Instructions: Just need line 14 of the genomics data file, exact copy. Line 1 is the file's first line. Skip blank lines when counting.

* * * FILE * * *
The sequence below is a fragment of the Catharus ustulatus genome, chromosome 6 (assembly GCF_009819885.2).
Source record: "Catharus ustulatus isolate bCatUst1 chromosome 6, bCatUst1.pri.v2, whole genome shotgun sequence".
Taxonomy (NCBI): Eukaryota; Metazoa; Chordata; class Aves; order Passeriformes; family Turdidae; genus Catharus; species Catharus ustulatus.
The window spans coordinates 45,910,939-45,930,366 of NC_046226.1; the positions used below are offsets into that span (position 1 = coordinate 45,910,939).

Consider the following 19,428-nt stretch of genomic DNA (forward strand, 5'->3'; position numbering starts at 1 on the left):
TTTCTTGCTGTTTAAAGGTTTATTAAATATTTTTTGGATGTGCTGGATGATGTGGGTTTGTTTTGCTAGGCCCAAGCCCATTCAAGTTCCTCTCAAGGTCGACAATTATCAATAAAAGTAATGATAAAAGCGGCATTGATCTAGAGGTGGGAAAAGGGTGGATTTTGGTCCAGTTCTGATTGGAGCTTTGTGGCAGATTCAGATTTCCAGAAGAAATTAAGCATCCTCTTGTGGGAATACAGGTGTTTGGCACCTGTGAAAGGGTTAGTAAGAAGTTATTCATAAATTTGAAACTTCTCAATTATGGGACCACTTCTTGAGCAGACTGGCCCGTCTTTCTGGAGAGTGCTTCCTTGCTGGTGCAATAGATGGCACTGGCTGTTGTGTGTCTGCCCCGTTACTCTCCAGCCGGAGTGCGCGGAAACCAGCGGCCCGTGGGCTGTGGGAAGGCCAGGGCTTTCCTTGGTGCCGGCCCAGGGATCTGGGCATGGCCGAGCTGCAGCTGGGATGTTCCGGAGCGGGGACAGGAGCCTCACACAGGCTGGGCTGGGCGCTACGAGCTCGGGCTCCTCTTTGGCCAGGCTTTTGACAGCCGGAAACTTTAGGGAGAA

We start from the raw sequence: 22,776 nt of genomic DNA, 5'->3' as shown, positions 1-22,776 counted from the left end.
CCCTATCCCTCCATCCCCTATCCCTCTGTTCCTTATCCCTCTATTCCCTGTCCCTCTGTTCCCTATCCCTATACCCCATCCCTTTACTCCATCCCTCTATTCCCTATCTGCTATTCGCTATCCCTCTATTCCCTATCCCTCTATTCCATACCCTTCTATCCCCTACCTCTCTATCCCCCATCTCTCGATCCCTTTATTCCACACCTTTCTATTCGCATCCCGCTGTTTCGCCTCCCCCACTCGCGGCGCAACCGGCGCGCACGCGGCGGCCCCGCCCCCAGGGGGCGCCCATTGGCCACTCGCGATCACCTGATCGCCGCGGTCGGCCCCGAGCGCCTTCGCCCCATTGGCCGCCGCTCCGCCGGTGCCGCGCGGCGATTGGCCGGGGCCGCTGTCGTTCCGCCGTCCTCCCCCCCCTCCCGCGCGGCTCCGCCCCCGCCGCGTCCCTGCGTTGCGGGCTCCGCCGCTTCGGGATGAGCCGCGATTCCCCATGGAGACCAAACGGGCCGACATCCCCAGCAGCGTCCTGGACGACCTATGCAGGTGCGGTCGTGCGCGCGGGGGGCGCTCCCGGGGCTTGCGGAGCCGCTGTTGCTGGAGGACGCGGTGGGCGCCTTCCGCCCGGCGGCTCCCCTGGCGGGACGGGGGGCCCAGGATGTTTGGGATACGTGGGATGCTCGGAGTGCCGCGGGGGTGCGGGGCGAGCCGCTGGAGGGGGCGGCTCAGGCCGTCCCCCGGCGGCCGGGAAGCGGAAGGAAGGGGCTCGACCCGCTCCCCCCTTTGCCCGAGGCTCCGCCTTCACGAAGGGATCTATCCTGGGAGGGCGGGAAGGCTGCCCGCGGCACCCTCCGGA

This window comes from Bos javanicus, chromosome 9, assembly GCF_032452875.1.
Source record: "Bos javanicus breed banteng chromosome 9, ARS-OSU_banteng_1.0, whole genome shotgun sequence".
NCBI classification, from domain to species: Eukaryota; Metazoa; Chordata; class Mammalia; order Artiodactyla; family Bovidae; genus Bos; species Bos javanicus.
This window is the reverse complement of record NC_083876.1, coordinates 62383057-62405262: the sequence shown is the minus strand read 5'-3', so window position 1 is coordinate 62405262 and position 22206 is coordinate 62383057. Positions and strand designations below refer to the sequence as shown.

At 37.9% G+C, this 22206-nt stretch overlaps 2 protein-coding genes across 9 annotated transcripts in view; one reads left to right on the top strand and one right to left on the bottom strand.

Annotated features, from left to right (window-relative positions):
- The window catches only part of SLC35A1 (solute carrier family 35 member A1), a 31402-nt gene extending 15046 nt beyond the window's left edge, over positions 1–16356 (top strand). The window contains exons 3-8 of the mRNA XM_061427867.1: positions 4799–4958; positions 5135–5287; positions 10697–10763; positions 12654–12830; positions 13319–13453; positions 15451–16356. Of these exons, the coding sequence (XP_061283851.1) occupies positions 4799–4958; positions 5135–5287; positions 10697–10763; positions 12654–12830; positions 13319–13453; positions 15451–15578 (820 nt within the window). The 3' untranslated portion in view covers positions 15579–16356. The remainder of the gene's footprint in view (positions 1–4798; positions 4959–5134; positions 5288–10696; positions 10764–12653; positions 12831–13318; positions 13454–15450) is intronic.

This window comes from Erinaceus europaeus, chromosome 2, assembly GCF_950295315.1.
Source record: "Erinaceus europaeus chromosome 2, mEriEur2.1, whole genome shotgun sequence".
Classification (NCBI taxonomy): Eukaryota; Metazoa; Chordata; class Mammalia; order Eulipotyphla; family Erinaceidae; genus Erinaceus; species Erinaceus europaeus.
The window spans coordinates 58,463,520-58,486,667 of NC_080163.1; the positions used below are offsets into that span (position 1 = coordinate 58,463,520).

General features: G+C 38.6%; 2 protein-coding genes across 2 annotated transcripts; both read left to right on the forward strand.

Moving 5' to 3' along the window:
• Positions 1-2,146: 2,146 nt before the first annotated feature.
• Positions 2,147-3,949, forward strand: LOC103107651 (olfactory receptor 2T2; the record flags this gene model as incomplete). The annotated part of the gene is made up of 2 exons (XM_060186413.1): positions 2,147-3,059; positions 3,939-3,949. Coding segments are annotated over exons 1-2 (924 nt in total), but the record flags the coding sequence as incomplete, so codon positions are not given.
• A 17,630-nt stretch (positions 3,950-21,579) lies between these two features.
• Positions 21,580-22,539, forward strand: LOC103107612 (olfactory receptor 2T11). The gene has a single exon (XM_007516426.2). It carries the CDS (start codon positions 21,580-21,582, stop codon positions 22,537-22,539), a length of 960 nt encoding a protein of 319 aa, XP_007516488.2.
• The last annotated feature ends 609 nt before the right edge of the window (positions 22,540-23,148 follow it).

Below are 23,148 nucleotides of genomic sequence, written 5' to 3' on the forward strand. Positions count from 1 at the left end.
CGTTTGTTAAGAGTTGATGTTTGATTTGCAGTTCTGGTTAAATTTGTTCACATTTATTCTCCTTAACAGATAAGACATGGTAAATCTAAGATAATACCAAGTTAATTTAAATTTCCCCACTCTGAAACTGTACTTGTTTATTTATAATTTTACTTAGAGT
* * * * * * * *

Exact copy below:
Annotated features, from left to right (window-relative positions):